Additionally to the study of the properties of monodisperse systems of rod-like or disk-like particles, there has been an increasing interest in the behavior of mixtures of particles with different geometry [15, 16, 17, 18, 19, 20]. The properties of these mixtures is of technological interest as the presence of impurities in liquid crystal materials affects the orientational order and the electrical properties of compounds [21, 22, 23]. For instance, when the mole fraction of non-mesogenic cyclohexane molecules increases in a liquid crystal phase of octylcyanobiphenyls, one observes a decrease of the nematic-isotropic transition temperature, making the nematic phase less stable [24]. Obviously, the stability of the mesogenic phases in presence of impurities is strongly dependent on the nature (steric, electrostatic, etc.) of the intermolecular interactions between the impurities and the mesogenic molecules. The present work focus on steric interactions.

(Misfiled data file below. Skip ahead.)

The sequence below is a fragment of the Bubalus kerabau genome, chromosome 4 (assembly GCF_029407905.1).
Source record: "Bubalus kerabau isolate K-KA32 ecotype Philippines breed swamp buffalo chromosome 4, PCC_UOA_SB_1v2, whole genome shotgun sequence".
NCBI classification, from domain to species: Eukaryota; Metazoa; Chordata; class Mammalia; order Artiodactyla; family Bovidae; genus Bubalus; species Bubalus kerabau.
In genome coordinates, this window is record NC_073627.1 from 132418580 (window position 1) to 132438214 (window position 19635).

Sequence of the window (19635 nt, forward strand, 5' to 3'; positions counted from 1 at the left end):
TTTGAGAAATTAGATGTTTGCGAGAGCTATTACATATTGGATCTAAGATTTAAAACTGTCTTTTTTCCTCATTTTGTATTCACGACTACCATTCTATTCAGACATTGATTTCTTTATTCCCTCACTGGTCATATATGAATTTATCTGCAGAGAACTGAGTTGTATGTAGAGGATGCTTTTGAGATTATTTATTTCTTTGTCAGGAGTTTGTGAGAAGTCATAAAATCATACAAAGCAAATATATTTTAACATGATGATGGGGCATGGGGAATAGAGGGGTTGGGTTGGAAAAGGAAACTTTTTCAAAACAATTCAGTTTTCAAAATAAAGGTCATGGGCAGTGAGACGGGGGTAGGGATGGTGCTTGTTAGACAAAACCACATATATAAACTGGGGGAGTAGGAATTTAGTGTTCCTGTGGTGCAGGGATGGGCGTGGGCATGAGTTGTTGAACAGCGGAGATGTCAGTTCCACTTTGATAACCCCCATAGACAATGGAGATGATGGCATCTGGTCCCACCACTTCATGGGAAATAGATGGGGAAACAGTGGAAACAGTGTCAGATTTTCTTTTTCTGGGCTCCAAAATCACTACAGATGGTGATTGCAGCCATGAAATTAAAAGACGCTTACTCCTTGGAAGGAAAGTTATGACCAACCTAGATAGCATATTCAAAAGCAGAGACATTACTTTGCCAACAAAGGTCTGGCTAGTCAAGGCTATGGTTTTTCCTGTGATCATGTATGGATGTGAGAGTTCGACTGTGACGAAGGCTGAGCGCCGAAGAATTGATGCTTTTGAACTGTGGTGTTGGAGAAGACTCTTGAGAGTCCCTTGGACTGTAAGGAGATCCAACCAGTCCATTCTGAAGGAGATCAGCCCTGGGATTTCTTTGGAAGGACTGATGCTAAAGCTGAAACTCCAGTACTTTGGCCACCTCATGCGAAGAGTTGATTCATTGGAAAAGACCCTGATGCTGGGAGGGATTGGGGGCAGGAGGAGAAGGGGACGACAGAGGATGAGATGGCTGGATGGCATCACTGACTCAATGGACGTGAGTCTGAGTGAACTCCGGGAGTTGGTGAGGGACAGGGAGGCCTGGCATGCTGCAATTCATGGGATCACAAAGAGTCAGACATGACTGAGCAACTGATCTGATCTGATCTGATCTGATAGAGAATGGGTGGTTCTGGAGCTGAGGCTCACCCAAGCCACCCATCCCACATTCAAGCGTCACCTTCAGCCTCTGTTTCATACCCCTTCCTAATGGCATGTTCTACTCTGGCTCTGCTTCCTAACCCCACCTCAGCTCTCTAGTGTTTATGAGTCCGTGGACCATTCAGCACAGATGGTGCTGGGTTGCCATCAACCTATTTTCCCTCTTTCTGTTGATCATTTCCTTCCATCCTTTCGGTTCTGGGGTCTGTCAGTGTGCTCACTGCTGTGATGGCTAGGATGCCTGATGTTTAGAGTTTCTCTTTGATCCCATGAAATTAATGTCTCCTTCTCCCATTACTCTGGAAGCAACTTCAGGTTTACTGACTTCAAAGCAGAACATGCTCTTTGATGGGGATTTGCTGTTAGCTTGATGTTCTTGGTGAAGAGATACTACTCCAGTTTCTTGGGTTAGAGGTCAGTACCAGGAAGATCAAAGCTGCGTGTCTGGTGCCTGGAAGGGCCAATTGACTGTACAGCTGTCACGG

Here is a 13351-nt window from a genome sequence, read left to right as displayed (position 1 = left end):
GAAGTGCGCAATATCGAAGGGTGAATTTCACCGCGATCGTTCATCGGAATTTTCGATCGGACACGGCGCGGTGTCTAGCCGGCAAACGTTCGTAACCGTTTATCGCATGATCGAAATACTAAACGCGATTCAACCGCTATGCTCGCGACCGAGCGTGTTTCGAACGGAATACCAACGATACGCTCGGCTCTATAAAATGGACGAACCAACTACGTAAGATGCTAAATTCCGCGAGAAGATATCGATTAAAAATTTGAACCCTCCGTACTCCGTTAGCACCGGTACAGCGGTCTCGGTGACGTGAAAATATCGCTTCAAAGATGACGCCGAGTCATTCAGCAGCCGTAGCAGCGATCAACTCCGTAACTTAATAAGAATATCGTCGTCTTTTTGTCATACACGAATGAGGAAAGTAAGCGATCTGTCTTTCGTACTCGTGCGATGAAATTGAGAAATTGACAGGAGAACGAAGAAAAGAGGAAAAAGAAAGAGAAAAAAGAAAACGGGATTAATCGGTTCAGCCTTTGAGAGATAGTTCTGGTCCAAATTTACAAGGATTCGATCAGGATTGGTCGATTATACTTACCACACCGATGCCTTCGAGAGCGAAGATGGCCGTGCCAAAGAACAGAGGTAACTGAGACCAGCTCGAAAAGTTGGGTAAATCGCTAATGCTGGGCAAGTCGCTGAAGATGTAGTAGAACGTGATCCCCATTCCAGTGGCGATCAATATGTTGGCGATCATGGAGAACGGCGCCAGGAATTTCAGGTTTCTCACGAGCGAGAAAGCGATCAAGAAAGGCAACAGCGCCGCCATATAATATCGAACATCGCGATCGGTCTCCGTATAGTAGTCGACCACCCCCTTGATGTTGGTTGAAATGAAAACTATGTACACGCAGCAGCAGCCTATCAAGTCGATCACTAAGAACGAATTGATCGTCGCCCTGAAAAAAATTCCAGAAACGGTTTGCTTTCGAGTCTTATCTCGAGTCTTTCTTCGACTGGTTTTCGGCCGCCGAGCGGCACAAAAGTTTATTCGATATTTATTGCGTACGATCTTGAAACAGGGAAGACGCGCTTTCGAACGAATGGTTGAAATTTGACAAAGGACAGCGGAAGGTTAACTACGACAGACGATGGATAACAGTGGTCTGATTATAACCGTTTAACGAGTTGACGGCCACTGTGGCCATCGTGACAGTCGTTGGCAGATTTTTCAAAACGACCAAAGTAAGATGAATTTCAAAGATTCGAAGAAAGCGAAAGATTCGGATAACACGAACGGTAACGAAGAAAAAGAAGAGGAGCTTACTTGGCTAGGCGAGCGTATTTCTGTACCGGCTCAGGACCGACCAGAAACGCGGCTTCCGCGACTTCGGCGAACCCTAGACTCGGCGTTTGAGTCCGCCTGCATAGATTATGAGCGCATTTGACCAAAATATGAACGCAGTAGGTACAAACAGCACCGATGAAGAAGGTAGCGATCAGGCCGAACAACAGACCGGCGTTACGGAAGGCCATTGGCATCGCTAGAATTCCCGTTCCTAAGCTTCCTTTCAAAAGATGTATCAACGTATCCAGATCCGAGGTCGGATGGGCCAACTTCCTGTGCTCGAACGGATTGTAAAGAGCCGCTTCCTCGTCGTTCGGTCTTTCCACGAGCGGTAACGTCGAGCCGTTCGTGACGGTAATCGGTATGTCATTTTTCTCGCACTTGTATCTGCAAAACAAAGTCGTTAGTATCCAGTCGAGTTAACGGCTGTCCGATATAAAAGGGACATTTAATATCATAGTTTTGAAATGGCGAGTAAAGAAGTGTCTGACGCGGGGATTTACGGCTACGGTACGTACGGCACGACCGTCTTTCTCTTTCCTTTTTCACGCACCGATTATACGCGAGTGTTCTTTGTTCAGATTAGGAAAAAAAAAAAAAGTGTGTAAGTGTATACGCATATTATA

For mixtures of hard rods and spheres experimental studies have been carried out [25, 26] along with theoretical [27, 28] and simulation counterparts [29, 15]. In these studies, a demixing into a sphere rich phase and a rod rich phase may occur as the density and molar fraction of spheres increases ; the rod phase is in a liquid crystal state [27]. In the case of cylindrical rods it has been observed that the presence of the small spheres, after demixing, stabilizes the smectic phase with the spheres located between the layers of rods [28]. For hard Gaussian overlap particles at constant volume, which are approximations to prolate spheroids, an increase in the molar fraction of spheres destabilizes the nematic phase, postponing it for larger volume fractions [15] (the sphere diameter is equal to the minor axis of the spheroid) and for a sphere molar fraction of a demixing of phases is observed.